It is this disjunction between the minute materiality of the postage stamps and the epic events they commemorate that the film dramatises so brilliantly. Taking its formal cue from the period-specific design and display value of these small but significant prints, In the Year of the Quiet Sun blows up the scale of the stamp, allowing it to fill the screen. Stamp and screen become one, flattening out and filtering the archival and documentary footage with which it is interwoven and juxtaposed. The stamps themselves are interesting: we notice their schematic design, the simplified graphics of 1960s commercial art and advertising; and the standardised lettering and modernist fonts which situate them firmly in the American context from which they were generated and distributed. Why, asks the narrator, are the symbols of pan-African liberation and decolonisation designed on Wall Street? Who is the “New York Philatelic Society”? What is the pan-African Pop that the stamps seem to symbolise and suggest? These are not only issues of design and decorum. They point to the question of power and the fraught issues of allegiance and alignment for the emerging African nations, poised during the early years of the Cold War between their old colonial occupiers (from which they needed to liberate themselves, mentally and economically) and the new power brokers of East and West, each vying for prominence and influence. At the same time they signal the formal and symbolic languages through which pan-Africanism found its robust, if short-lived, voice.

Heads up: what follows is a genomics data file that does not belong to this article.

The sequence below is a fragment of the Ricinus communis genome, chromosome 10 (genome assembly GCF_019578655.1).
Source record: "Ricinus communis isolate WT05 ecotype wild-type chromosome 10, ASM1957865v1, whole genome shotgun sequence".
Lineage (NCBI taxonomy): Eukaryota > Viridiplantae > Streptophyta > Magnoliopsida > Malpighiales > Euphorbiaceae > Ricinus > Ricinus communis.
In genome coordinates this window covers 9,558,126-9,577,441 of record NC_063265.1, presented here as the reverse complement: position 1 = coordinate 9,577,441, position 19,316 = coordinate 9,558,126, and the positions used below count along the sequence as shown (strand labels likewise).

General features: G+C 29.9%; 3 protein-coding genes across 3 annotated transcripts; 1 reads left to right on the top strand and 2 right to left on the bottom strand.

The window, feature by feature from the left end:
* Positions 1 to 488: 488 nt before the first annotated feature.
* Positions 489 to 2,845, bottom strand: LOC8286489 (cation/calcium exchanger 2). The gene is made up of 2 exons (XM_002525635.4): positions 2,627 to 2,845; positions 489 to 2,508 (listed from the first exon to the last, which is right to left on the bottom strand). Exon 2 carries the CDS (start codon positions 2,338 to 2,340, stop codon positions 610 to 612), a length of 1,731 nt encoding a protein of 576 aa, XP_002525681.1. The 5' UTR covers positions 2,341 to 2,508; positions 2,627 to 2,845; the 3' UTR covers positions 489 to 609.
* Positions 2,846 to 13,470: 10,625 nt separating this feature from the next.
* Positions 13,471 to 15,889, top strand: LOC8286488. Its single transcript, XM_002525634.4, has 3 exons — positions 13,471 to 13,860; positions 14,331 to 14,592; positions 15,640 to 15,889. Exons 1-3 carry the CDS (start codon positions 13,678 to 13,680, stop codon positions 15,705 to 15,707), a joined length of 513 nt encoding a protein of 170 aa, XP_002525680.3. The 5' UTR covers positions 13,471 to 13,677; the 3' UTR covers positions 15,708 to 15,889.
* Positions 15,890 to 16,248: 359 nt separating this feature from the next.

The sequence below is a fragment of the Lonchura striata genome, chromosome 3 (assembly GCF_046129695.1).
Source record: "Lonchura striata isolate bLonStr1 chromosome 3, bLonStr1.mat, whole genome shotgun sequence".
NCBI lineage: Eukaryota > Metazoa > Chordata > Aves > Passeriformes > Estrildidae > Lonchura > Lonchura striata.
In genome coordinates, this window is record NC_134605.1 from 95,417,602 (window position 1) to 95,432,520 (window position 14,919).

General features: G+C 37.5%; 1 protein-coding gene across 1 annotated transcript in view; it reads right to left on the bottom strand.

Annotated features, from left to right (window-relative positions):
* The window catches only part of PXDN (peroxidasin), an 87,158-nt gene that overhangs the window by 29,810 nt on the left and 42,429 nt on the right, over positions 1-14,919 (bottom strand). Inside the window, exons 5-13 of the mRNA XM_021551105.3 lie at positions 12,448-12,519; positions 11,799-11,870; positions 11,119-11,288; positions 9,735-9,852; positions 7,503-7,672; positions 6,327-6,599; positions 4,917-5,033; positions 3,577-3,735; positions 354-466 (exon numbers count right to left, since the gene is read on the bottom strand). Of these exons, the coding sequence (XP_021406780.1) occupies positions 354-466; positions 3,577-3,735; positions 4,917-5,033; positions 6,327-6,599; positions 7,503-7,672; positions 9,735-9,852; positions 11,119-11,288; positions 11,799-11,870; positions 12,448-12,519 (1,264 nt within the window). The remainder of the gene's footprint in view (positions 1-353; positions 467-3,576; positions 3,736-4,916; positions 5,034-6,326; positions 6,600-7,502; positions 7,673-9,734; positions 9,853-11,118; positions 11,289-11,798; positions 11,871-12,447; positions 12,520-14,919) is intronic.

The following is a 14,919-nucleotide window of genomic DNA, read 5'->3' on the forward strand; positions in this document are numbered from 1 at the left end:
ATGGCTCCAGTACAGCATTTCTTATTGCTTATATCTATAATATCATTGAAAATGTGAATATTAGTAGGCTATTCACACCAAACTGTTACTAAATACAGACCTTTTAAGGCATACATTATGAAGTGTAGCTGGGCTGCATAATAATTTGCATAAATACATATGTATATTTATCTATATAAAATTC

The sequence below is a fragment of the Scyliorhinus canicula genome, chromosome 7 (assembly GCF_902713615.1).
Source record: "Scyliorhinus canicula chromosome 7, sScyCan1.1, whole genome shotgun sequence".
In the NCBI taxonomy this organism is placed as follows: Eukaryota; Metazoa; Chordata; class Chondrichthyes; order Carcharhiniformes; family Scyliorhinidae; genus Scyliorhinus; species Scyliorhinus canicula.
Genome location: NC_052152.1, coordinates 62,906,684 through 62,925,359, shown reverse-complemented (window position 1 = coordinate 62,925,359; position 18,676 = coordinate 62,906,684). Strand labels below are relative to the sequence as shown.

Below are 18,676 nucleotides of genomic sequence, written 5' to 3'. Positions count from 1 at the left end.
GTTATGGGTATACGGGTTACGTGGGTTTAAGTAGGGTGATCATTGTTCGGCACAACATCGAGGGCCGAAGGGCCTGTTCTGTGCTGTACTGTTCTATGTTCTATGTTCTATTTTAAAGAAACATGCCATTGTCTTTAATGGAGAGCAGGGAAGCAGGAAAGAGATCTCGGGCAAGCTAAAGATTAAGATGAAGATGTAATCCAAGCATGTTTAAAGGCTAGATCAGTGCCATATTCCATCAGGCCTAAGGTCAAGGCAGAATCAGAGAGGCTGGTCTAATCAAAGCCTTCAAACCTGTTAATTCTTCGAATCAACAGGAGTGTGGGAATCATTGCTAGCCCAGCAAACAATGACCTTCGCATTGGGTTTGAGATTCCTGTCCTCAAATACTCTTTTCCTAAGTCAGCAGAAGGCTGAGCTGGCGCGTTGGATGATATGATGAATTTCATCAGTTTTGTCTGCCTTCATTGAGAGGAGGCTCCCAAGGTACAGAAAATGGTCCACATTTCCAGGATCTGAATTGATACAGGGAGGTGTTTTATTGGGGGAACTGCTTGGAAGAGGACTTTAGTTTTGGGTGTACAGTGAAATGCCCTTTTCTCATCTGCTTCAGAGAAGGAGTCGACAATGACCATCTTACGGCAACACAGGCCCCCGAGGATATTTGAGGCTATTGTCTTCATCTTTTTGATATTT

At times the film probes and problematises the visual language of the stamps through extraction and enlargement. Take for example the stamp designed to mark Ghana’s opening of parliament in 1957 which incorporates a photograph showing Queen Elizabeth II on the throne flanked by newly-empowered Ghanaians attired in national dress and British military personnel in uniform. The tiny grainy photograph embedded in the heart of the stamp grows to fill the screen. Its black-and-white facticity echoes with the documentary footage used throughout the film, while the interspersed stamps punctuate and puncture its flow. For, In the Year of the Quiet Sun moves between the scanned flatness of the commemorative stamp and the apparent veracity and three-dimensionality of “official” filmed coverage of “news-worthy” events.